Mitchman's picture

They didn't need investment bankers in the 1800's.  People were too busy being slave owners, killing Native Americans, pillaging one another, carpetbagging, building Trusts and acting as robber barons to engage in such jejeune pursuits like investment banking.  Besides, my children think I'm pretty nice.   

The Alarmist's picture

In other words, investment banking is merely the natural evolution of those other fine and at-the-time economically necessary professions.


Hulk's picture

reading zh a full time job, therefore 100% employment at zh

Whats that?? good point, you are concerned only with paying jobs...

Mitchman's picture

Thank you.  Too easy for me to forget about that excellent site!

WineSorbet's picture

Sorry but according to Yahoo, retailers are preparing themselves for a big comeback in consumer spending.  Jeez, where do you get your numbers?

Retailers prepare for consumer comeback

hedgeless_horseman's picture

N=2, ZHCCI: Still at 100.  Much better.

Selah's picture

The Government is committed to affordable housing.

The Government is committed to supporting high prices for homes.

Am I wrong for seeing an unattainable objective here?


cossack55's picture

The first little piggy made his house out of fiat currency certificates.  The second little piggy made his house out of US treasury notes.  But the third little piggy (who looks a lot like me) made his house out of bricks fashioned from gold.  Then the big bad Goldman-Wolf .......(finish as you wish).

RockyRacoon's picture

Stop that!  Don't use the word "gold".   There are several folks who do a page search for just that term so they can start the whole troll process again.  Aaaargh.

dumpster's picture

the government is committed to affordable housing lol

as long as this is paid for by the people .

affordable housing and government is an oxmoren

government will try to do both ,,keep prices high make affordable housing possible .

result Keynesian dog poo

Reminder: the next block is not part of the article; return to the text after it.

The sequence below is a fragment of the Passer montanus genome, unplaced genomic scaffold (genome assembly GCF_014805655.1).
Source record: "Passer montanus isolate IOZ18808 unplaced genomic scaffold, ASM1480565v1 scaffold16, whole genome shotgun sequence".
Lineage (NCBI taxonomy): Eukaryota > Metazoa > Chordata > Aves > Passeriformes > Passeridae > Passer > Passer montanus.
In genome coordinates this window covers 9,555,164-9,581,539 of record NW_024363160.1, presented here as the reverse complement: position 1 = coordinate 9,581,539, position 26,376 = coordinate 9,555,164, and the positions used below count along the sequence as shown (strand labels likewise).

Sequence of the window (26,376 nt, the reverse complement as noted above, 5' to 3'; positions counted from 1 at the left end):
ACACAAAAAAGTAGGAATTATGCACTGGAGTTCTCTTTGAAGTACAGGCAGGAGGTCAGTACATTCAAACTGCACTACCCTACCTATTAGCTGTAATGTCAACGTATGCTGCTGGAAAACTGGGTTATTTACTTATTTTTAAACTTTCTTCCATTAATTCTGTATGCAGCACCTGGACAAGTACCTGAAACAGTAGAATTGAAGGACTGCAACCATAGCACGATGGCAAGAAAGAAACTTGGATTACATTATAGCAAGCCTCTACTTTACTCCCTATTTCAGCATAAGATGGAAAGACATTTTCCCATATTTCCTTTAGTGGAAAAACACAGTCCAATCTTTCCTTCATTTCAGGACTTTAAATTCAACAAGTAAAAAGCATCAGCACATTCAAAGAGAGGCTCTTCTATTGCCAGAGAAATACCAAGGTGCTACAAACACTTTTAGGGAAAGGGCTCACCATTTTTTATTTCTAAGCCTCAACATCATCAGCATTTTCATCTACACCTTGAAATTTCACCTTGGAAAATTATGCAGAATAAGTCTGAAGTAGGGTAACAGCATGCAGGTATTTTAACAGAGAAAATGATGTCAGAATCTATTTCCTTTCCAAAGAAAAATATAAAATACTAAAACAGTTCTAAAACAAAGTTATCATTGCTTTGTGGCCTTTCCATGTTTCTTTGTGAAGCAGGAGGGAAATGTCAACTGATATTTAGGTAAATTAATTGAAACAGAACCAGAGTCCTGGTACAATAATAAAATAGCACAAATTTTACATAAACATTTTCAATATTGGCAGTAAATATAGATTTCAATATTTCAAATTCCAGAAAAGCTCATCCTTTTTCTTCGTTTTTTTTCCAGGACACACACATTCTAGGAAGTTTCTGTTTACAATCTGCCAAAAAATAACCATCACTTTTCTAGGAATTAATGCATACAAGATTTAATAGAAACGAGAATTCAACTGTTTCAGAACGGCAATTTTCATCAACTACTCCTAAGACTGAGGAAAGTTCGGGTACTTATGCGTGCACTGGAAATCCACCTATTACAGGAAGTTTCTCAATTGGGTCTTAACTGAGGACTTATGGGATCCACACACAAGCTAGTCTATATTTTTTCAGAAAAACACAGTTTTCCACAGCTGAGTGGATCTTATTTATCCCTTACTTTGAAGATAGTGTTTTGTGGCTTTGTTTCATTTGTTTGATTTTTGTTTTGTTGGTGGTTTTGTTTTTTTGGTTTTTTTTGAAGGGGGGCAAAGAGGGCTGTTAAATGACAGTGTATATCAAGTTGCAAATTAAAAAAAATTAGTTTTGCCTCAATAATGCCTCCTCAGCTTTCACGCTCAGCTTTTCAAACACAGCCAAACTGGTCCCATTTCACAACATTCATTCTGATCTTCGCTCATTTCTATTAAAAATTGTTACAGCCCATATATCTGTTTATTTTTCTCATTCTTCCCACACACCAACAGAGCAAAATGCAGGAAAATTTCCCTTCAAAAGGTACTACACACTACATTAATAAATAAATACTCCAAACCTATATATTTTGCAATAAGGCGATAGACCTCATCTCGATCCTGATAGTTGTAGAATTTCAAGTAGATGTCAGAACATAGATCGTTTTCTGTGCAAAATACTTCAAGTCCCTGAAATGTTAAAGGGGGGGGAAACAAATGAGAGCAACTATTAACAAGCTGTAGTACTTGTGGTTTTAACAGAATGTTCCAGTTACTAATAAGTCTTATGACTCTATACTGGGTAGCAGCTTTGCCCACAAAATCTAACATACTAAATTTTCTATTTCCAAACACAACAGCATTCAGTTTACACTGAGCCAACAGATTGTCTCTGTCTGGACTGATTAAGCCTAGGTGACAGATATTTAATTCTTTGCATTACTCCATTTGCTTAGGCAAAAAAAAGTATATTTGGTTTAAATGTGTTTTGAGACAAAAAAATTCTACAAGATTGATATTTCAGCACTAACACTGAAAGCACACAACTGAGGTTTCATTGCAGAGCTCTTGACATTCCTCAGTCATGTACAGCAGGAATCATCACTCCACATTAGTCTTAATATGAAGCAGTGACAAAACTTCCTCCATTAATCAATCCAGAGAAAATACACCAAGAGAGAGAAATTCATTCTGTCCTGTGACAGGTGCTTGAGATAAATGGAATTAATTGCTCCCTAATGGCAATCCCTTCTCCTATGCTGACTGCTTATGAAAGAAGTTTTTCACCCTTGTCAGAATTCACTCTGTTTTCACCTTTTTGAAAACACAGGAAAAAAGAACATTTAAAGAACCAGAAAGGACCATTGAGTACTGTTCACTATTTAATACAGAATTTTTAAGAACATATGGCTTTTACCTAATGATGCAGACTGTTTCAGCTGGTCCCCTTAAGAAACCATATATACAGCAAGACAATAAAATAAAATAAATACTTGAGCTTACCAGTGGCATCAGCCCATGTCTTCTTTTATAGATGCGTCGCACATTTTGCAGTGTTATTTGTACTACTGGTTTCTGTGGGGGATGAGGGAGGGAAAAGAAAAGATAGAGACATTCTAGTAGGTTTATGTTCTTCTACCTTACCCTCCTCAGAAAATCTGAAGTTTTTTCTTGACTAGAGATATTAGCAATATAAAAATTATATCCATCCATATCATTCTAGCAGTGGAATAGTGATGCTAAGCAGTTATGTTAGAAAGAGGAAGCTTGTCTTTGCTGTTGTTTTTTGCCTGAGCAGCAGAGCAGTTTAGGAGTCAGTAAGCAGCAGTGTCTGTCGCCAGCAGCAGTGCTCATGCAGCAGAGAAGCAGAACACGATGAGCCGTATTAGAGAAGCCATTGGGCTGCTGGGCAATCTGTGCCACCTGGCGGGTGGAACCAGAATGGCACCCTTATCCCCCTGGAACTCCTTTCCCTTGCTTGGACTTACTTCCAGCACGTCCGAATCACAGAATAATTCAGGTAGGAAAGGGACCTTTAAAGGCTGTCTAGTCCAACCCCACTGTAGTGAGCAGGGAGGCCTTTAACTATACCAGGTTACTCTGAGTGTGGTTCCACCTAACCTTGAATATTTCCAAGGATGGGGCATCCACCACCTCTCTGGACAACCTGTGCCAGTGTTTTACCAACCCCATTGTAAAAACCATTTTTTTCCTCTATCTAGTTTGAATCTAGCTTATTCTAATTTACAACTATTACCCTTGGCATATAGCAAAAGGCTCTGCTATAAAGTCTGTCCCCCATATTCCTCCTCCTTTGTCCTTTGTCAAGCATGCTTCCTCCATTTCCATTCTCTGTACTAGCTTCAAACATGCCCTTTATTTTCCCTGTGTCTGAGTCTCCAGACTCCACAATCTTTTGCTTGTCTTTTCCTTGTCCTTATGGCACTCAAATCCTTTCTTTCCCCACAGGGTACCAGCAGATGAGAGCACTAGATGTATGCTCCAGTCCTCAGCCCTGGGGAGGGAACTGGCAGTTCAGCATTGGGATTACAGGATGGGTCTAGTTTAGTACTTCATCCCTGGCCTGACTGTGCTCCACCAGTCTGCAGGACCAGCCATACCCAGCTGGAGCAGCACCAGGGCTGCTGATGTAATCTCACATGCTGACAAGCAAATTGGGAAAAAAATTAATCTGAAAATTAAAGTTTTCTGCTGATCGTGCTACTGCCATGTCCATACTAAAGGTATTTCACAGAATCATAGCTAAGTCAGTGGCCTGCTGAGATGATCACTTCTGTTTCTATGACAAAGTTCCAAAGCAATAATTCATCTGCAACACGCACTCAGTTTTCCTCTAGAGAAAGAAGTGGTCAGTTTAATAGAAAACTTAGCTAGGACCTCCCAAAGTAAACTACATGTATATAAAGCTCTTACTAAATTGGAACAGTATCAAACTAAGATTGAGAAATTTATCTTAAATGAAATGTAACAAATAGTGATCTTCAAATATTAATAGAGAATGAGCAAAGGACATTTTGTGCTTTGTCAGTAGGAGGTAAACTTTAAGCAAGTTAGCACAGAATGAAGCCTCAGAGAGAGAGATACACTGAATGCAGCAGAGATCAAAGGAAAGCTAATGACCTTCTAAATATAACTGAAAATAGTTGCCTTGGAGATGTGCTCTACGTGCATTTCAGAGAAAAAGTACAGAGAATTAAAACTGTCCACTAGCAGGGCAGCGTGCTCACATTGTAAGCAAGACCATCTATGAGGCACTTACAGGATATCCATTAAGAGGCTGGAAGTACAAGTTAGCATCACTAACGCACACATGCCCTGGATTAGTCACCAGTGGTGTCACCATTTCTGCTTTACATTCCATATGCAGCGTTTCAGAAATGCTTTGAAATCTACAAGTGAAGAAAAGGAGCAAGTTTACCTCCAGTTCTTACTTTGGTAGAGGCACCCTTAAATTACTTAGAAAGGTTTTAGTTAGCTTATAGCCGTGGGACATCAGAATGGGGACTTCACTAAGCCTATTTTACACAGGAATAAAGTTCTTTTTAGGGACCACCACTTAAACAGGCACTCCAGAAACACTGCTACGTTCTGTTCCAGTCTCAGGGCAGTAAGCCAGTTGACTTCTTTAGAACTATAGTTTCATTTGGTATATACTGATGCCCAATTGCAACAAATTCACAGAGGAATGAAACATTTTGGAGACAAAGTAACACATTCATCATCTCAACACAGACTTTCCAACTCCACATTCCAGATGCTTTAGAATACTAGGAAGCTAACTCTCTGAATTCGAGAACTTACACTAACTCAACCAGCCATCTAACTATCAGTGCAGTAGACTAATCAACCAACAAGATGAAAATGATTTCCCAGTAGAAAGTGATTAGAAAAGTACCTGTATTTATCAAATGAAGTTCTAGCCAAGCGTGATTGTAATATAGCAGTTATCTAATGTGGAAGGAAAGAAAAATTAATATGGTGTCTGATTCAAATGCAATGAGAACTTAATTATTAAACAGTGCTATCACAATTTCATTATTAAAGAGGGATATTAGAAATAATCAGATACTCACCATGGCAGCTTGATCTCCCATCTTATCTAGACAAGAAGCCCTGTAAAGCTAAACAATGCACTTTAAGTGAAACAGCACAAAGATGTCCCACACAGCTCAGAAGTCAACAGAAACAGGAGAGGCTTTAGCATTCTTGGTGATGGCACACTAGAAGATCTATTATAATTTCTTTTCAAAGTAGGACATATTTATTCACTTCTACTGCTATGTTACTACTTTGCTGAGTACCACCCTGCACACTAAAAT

moneymutt's picture

the govt does not care about affordable housing, it cares about the FIRE lobby and the banks, that wanted people to indebt themselves for you think W cared if a few percent more people bought houses? what was real idea behind "ownership society"?

topshelfstuff's picture

let me stick this link here. this series of youtubes may be the most important ones to view and absorb. i hope someone will go through this, perhaps already aware, and presents the contents to ZH as an article

Cognitive Dissonance's picture

I have begun to study this subject (Reclaiming your sovereign citizenship) and I plan on writing an article on this at some point. While the speaker in this video (which I've watched among others) lays it our nicely, every time I look into this I come back with more new questions than answered questions.

Part of the problem is that so many people in the legal community give this subject short shrift, thus making it hard to find valid legal opinions from people other than those who are promoting this subject. This always makes me nervous because once I write an article I would to think I've attempted to see all sides. It's difficult to do so with this subject for the reasons described.

I shall continue to look into this if for no other reason that because it interests me from an empowerment point of view. But I make no promises of when I will write the article.

Apostate's picture

Be confident. You'll do fine. 

RockyRacoon's picture

But the Executive can still put you in jail for as long as he likes without charges.

What's the point?  Gaining sovereignty would perhaps attract attention?  So much for maintaining a low profile.

G-R-U-N-T's picture

Some hairdo this guy has.....Is that his eyebrows or just part of his hair?

acslater's picture

Hey there. This makes no sense.